Written and created by Kohei Horikoshi, the shonen manga phenomenon that is My Hero Academia is still strong, officially reaching 16 million copies in print since mid-2018. Now years after its adaption from a manga to anime, Bandai Namco grabbed the opportunity to create the video game adaption of the series, simply named My Hero One’s Justice for the Xbox One, PlayStation 4, PC and even Nintendo Switch. And so, In the shoes of Izuku and company, I reviewed this game on the go with the Nintendo Switch version and was quite entertained even if there are some issues.
In a world where most humans have superpowers known as Quirks, Izuku Midoriya is one of the rare ones that don’t have any powers. Confident enough, he aspires to become a hero by any means necessary, which eventually happens when he meets with All Might, the world’s most popular superhero. So inspired by the latest 3D fighting games from the publishers including the Naruto Shippuden series, It’s the turn of Byking studio to get a shot at this genre.
My Hero One’s Justice is primarily created for fans of the series, which is mainly noticeable once you start the story. The reason I say this is that it’s difficult to understand the story for anyone who has never followed the manga or anime. The story more or less respects what already happened in the anime, but for those of you that never heard of this franchise, unfortunately, it lacks at giving context or enough plots to connect to the series.
The mode itself consists of a succession of combats and cutscenes using the in-game engine as well as animated storyboard from the anime, and allows you to relive major parts of the manga going from Izuku’s training with Gran Torino all the way to the fight with All for One. Similar to other 3D fighting games from the same publisher, the story mode has you play each “mission” and reach a certain score to get a grade going from D all the way to S, which in comparison will unlock customizable equipment for the 20 characters available in the game.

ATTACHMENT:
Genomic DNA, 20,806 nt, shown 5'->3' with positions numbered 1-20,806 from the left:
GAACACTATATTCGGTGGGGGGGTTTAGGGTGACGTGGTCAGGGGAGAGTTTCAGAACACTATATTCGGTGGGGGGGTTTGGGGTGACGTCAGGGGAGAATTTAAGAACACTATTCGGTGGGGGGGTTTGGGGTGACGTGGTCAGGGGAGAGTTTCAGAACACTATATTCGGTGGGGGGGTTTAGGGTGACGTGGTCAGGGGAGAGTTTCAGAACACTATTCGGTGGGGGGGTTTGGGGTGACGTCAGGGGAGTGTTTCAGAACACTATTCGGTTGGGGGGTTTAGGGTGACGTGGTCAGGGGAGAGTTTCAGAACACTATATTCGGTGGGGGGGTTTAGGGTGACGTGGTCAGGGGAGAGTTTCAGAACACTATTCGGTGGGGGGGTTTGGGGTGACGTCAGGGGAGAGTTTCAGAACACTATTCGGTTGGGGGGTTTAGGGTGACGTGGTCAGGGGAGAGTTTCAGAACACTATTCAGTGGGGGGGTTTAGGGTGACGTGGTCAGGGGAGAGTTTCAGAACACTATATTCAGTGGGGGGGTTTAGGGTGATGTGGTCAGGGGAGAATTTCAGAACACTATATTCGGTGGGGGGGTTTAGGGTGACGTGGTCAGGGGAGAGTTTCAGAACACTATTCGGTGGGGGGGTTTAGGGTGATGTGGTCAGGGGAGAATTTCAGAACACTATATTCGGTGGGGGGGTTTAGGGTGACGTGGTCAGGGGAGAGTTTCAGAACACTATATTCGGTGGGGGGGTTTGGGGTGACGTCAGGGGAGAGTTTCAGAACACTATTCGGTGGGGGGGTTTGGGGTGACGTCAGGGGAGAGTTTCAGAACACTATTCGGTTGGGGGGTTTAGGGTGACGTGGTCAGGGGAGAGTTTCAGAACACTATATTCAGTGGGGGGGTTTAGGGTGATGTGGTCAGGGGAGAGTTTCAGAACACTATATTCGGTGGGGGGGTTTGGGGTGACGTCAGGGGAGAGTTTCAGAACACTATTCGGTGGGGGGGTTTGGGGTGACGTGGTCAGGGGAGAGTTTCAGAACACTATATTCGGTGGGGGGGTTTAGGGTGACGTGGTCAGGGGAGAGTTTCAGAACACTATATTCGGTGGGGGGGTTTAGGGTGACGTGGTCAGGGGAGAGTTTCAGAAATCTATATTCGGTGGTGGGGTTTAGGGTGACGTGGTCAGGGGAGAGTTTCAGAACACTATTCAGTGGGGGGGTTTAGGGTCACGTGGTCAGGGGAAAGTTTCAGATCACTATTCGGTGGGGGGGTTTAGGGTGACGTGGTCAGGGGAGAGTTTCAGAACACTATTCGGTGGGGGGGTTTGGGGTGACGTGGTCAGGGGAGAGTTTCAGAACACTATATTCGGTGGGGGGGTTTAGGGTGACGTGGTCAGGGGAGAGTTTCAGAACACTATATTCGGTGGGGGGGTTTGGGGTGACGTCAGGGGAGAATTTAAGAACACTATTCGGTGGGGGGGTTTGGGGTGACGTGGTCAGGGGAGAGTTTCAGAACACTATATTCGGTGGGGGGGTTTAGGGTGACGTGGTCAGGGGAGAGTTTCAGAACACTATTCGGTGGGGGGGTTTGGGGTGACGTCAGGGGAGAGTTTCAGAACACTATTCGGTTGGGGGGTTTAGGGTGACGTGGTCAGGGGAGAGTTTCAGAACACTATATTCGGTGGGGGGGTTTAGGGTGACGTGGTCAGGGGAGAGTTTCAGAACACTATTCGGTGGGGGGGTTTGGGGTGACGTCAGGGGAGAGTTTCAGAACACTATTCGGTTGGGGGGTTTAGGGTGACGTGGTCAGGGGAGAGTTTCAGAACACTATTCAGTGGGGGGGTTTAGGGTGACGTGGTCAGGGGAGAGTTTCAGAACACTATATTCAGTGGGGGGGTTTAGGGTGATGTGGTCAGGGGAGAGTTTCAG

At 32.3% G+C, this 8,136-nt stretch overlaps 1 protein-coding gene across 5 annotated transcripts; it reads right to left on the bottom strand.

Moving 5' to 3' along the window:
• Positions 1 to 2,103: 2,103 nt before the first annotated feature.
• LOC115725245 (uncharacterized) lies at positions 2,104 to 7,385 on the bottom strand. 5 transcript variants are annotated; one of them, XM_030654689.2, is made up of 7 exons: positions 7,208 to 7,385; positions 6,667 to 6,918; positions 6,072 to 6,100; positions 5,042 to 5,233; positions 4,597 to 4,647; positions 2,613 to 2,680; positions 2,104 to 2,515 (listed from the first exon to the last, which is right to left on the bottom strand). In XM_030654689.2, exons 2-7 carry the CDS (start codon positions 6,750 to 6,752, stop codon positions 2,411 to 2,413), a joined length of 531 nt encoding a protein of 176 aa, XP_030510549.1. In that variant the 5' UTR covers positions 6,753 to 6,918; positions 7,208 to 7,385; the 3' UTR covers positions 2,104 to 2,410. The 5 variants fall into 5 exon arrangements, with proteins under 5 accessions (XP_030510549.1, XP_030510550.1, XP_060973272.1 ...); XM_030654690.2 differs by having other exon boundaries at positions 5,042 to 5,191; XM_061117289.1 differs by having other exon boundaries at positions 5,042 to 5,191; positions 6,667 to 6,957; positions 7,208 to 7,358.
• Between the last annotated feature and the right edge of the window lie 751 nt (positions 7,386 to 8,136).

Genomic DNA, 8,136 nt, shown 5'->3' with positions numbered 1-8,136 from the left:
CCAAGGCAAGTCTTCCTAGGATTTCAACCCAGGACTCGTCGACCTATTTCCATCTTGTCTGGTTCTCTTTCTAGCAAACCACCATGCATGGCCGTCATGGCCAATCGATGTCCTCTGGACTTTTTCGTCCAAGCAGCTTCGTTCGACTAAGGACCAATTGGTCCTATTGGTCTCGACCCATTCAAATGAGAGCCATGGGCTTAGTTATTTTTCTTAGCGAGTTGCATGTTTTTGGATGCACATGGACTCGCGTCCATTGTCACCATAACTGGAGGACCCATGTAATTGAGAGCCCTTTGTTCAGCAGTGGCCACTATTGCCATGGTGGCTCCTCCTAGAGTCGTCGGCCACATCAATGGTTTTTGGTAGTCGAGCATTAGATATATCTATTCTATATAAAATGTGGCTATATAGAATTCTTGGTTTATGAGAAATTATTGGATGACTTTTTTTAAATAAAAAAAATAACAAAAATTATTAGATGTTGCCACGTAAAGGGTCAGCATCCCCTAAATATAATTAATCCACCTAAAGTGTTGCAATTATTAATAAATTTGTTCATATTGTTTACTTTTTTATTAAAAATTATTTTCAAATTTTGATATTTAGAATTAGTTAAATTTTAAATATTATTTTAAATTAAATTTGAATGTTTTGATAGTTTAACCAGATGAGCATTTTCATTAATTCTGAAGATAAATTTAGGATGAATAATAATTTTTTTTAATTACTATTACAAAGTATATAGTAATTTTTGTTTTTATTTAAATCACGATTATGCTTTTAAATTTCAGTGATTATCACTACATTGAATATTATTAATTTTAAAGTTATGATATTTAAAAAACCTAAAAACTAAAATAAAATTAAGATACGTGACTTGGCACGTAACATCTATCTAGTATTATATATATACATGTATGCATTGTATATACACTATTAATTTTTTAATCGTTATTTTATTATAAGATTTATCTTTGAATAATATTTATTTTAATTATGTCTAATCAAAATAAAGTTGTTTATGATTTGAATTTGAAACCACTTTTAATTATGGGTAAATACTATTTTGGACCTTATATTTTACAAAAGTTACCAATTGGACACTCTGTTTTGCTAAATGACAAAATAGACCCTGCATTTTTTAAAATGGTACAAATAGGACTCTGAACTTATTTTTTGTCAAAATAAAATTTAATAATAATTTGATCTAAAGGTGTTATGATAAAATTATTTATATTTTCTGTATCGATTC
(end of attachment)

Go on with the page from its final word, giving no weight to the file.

On the graphical point of view, the game is pretty neat even on Nintendo Switch. In any case, the title isn’t really opting to be insanely demanding, but it neatly represents the My Hero Academy characters and their Quirks. The gameplay, on the other hand, is highly influenced on the Naruto Ultimate Ninja Storm mechanics, especially on how to chain attacks and rush with a quick button to complete the combo. The system is based on effective combinations of weak and heavy attack combos, long-range projectiles, counters and super attacks. Everything is done to take the fight in all possible directions, especially up in the air, where the possibilities are endless to maintain and chain attacks on your opponent. It’s not “pro” fighting game material, but it’s decent enough to have some great games with friends.
In terms of content, My Hero One’s Justice has enough modes for everyone. On top of the story mode and the linked personalization, the game offers your usual 1v1 local or online versus mode, as well as a set of missions to complete in… Well, Mission Mode. Those missions are a series of challenges where you need to defeat opponents with set objectives. It expands the challenge beyond the story mode, which should please the fans. Finally, to complete it all, a gallery mode that contains the concept arts and music of the franchise is available.
My Hero One’s Justice was reviewed using a Nintendo Switch digital download code of the game provided by Bandai Namco. The game is also available on PlayStation 4 and Xbox One via digital and retail store releases. We don’t discuss review scores with publishers or developers prior to the review being published (click here for more information about our review policy).
• The cell-shading graphics
• A very easy to learn and dynamic combat system
• Reliving major My Hero Academia chapters
• Customization options
• Runs poorly on dock mode
• Made mostly for fans
• Not the biggest roster in a fighting game
• Definitely not a competitive fighting game material